Honestly, I wondered how come students of Speech Pathology preferred to show Silent O over Alyana, my film on autism knowing how directly involved they would be to persons with autism when they start to work. In addition, Silent O slants on Deaf as cultural-linguistic minority group not on pathological or medical viewpoint that they are physically disabled.  To know from Liw Caldito that SEADC would be the beneficiary of the proceeds made it understandable to me. Weeks before that, someone from the UP Manila Speech Pathology group emailed me but they never mentioned anything about SEADC. They just asked what films on PWDs are available. I even told Liw about it not knowing that they were the same group Liw had been talking about before.

Even then, I still tried to find some other reasons that could justify their preference:  Probably I thought that they would want to know the other side of the coin, so to say. To know who Deaf people are and probably to know if what they are learning would apply, and eventually, probably decide to learn sign language because it is true that most persons with autism are non-verbal and basic sign language would be of use to facilitate communication. “Acting as if they [children with autism] are Deaf” is one of the symptoms of autism anyway so entering the world of the Deaf should be of real interest afterall. I just hope that when they enter the viewing room, students would also leave behind the fact that they are students of speech pathology. Their minds should be open, and be like sponges to absorb all the knowledge that they can possibly learn from the members of the Deaf community themselves. They will be learning something different because it is about a unique group of wonderful people.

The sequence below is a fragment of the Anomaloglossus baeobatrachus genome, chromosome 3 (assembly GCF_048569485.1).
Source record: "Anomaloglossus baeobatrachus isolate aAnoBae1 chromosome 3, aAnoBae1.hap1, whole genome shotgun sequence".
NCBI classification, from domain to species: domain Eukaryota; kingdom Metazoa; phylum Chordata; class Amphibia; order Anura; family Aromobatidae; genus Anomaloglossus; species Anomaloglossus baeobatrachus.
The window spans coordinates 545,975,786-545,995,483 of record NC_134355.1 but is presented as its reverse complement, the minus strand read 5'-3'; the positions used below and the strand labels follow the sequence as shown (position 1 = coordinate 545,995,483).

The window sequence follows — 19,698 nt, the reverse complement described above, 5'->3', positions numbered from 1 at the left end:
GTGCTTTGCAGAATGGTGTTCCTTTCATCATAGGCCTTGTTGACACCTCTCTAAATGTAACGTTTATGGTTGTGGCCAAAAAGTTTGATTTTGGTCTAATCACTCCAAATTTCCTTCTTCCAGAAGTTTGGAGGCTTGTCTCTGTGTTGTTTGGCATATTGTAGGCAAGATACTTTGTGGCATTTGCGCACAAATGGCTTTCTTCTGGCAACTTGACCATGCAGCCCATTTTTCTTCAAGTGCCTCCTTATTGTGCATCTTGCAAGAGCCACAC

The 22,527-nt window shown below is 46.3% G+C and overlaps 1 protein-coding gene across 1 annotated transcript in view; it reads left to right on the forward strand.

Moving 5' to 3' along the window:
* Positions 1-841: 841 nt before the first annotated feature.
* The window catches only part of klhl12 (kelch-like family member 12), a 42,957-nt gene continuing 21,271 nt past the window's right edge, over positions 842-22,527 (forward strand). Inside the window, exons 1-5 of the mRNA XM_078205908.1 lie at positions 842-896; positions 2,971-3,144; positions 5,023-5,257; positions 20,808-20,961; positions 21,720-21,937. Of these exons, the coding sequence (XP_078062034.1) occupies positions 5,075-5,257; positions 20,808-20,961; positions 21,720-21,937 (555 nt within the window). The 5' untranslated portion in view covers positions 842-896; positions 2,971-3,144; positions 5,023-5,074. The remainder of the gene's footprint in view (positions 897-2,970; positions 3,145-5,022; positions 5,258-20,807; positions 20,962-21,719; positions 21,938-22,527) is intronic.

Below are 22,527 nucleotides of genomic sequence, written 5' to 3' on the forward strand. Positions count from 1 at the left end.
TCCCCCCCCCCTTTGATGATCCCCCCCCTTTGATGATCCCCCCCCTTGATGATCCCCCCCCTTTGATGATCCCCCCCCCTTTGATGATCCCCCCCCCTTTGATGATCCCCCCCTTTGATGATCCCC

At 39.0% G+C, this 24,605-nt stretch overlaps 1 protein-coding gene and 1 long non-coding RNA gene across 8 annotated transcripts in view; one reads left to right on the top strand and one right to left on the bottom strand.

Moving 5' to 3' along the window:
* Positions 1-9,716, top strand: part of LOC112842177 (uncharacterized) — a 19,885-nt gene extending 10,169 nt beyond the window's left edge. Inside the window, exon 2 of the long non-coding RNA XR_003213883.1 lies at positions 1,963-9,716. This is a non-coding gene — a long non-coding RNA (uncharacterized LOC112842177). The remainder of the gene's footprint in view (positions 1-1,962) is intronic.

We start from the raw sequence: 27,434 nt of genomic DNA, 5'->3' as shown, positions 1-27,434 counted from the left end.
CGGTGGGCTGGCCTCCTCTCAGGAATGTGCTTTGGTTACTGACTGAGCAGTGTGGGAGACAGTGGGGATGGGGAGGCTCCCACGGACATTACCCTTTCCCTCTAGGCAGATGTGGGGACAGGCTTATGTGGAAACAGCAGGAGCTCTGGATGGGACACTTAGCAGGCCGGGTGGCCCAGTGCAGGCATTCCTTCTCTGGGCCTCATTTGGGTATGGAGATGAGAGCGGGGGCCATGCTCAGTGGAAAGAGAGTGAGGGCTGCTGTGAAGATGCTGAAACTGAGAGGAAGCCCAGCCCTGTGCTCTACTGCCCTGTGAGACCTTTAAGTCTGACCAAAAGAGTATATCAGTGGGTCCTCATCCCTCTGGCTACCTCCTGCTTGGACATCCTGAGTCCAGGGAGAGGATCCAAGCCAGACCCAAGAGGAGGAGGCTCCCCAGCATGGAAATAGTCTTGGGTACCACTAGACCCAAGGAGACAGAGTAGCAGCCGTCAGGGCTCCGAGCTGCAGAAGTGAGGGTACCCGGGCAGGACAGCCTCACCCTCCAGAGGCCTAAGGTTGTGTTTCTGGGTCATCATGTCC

Last night, Liw Caldito, SEADC Founder sent this email—

Here is poster on Silent Odyssey to be shown at the UP-Manila CAMP for the benefit of the Deaf… Prices are 80pesos for students and 150 for professionals. Tickets will be sold at the gate.

Proceeds of the film will go to:
Support and Empower Abused Deaf Children or SEADC
sponsored by The Collegiate Association of Speech Pathologists, UP